Five Things to Watch: Higher Oil, a Litany of Earnings and the Old Continent in Crisis.

Euro coin in front of the giant symbol of the Euro outside the headquarters of the European Central Bank.
Thomas Lohnes | AFP | Getty Images
Euro coin in front of the giant symbol of the Euro outside the headquarters of the European Central Bank.

Failure of the Socratic Method: Bond yields spiked and the euro broke through $1.41 Wednesday as Portugal looks to be the latest Eurozone nation facing collapse. First it was Greece, then it was Ireland… and now Portugal, as a fractured parliament failed to pass a budget of austerity, creating the near-inevitably of a bailout and leading Prime Minister Jose Socrates to resign. Our Guy Johnson is live in Brussels Thursday, where European leaders are meeting to discuss, what else, the Eurozone debt crisis.

Earnings Galore: While the market's been dominated by major macro moves of late, Thursday will see company-specific focus on the last big day of earnings releases in Q1. Big box electronics retailer Best Buy is expected to report profits of $1.85 a share. The stock has fallen significantly year-to-date, with the company managing dropping flat-screen TV prices as well as shrinking demand. Thursday afternoon, it's a tale of two tech names. Research In Motion is predicted to post earnings of $1.75 a share, ahead of the make-or-break release of its Playbook tablet. Analysts will be looking for $0.49 a share from Oracle — also know as Mark Hurd's rebound.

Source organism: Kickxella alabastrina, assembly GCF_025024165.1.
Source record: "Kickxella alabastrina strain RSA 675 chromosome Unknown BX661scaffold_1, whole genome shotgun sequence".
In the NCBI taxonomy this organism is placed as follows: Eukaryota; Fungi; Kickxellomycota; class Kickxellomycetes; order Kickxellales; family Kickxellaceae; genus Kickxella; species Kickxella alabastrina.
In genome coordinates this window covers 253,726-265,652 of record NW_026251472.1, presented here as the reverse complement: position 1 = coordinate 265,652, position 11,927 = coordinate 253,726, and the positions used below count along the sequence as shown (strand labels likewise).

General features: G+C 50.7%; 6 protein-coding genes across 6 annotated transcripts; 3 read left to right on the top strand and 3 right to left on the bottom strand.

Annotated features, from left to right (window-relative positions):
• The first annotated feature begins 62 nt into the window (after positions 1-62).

Oil Gushes Higher: Crude prices continue to rocket higher Wednesday, with oil closing at $105.50 on the New York Mercantile Exchange. Though elevated commodity prices didn't keep major U.S. equity indices from posting major gains — the Dow finishing up 67.39 pts. With continued military strikes in Libya not to mention unrest throughout the region, the geopolitical pressure on crude is here for now. But, do stock market bulls have enough momentum to push through the headwinds?

What's in the Data: Two big numbers at 8:30am ET with weekly jobless claims expected to come in at 385k, while the February Durable Goods number is expected to be up 1.5%. While markets contend with numerous pressures abroad, the confusion over domestic economic indicators remains. Manufacturing data continues to be strong, in stark contrast with the horrid home sales numbers this week, which raise the prospect of a (dare we say it!) double dip for housing.

Auto's Worst Case Scenarios: As the auto industry continues to assess when auto parts makers in Japan will ramp up production, there's a growing concern in the industry that we could see production halts last well into April. Consultants at IHS will break down worst case scenarios in a 11:00am ET webcast. Phil LeBeau talks with IHS about how close we are to seeing extended closures for Toyota, Honda and Nissan, and whether we could see rolling stoppages for the big-three here in the U.S.

...and be sure to catch a special edition of the Closing Bell live from BlackRock's trading floor Thursday, where Maria Bartiromo with sit down with the company's Chairman & CEO Larry Fink.